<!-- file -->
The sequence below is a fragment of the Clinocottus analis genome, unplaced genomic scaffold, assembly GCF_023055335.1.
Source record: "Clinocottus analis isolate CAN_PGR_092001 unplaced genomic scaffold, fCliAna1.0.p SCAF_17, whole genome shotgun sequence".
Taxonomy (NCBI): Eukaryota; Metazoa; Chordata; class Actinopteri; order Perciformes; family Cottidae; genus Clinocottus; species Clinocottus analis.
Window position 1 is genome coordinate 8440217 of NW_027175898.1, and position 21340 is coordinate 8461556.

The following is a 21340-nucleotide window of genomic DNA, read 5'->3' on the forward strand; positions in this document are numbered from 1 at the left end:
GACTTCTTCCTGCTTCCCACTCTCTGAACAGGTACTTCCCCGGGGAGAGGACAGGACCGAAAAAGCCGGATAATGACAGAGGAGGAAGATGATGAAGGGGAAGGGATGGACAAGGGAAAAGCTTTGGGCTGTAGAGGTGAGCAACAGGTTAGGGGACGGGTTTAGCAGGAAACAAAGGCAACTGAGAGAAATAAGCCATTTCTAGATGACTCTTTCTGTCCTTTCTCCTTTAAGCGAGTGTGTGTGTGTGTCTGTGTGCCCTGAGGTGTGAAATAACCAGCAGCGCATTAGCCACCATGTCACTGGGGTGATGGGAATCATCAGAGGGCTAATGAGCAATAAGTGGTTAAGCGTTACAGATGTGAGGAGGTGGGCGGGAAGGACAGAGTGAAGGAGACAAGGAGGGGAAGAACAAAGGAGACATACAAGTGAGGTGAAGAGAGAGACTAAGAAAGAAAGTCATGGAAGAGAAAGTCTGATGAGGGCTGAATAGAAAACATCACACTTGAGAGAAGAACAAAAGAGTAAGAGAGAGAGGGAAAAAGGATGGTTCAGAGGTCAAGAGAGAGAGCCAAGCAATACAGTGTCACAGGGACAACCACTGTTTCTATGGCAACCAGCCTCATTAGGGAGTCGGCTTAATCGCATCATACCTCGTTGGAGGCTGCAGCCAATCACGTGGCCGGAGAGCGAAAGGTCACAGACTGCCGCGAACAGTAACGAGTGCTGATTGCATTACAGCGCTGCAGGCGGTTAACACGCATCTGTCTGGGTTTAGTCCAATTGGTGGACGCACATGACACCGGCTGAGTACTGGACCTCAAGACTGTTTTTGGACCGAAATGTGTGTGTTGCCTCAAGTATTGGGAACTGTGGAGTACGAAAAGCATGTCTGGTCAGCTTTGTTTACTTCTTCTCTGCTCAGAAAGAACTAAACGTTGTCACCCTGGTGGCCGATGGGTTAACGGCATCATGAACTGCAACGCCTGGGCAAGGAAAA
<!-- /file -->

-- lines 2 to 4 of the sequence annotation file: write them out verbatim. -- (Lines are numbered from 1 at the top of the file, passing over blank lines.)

Source record: "Clinocottus analis isolate CAN_PGR_092001 unplaced genomic scaffold, fCliAna1.0.p SCAF_17, whole genome shotgun sequence".
Taxonomy (NCBI): Eukaryota; Metazoa; Chordata; class Actinopteri; order Perciformes; family Cottidae; genus Clinocottus; species Clinocottus analis.
Window position 1 is genome coordinate 8440217 of NW_027175898.1, and position 21340 is coordinate 8461556.